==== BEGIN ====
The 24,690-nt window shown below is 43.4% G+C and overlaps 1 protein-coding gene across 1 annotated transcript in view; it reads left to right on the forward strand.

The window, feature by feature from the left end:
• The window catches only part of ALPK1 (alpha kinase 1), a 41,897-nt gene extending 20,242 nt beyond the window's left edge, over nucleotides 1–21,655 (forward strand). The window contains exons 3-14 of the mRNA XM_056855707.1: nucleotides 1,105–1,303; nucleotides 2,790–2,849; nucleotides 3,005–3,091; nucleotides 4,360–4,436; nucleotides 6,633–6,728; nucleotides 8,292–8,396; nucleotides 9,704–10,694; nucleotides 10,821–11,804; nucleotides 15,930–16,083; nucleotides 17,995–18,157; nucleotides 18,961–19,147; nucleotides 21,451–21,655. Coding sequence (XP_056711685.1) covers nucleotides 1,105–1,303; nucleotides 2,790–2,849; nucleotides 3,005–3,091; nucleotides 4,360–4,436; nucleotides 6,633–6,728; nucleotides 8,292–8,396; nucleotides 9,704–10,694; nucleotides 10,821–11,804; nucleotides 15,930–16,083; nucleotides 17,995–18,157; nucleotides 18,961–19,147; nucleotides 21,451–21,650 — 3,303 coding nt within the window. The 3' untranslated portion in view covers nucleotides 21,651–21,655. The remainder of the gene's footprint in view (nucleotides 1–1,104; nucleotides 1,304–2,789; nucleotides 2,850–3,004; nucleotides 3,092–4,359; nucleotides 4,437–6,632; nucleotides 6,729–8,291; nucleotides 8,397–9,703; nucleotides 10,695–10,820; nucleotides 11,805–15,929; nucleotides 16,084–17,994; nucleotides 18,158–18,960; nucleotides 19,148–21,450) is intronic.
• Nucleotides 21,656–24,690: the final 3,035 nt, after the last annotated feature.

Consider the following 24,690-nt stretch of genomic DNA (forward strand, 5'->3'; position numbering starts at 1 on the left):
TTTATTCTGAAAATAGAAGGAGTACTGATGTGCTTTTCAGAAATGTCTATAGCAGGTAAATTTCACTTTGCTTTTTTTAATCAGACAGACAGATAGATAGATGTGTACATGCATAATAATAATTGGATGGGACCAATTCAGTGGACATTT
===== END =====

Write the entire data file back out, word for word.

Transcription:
The 24,690-nt window shown below is 43.4% G+C and overlaps 1 protein-coding gene across 1 annotated transcript in view; it reads left to right on the forward strand.

The window, feature by feature from the left end:
• The window catches only part of ALPK1 (alpha kinase 1), a 41,897-nt gene extending 20,242 nt beyond the window's left edge, over nucleotides 1–21,655 (forward strand). The window contains exons 3-14 of the mRNA XM_056855707.1: nucleotides 1,105–1,303; nucleotides 2,790–2,849; nucleotides 3,005–3,091; nucleotides 4,360–4,436; nucleotides 6,633–6,728; nucleotides 8,292–8,396; nucleotides 9,704–10,694; nucleotides 10,821–11,804; nucleotides 15,930–16,083; nucleotides 17,995–18,157; nucleotides 18,961–19,147; nucleotides 21,451–21,655. Coding sequence (XP_056711685.1) covers nucleotides 1,105–1,303; nucleotides 2,790–2,849; nucleotides 3,005–3,091; nucleotides 4,360–4,436; nucleotides 6,633–6,728; nucleotides 8,292–8,396; nucleotides 9,704–10,694; nucleotides 10,821–11,804; nucleotides 15,930–16,083; nucleotides 17,995–18,157; nucleotides 18,961–19,147; nucleotides 21,451–21,650 — 3,303 coding nt within the window. The 3' untranslated portion in view covers nucleotides 21,651–21,655. The remainder of the gene's footprint in view (nucleotides 1–1,104; nucleotides 1,304–2,789; nucleotides 2,850–3,004; nucleotides 3,092–4,359; nucleotides 4,437–6,632; nucleotides 6,729–8,291; nucleotides 8,397–9,703; nucleotides 10,695–10,820; nucleotides 11,805–15,929; nucleotides 16,084–17,994; nucleotides 18,158–18,960; nucleotides 19,148–21,450) is intronic.
• Nucleotides 21,656–24,690: the final 3,035 nt, after the last annotated feature.

Consider the following 24,690-nt stretch of genomic DNA (forward strand, 5'->3'; position numbering starts at 1 on the left):
TTTATTCTGAAAATAGAAGGAGTACTGATGTGCTTTTCAGAAATGTCTATAGCAGGTAAATTTCACTTTGCTTTTTTTAATCAGACAGACAGATAGATAGATGTGTACATGCATAATAATAATTGGATGGGACCAATTCAGTGGACATTT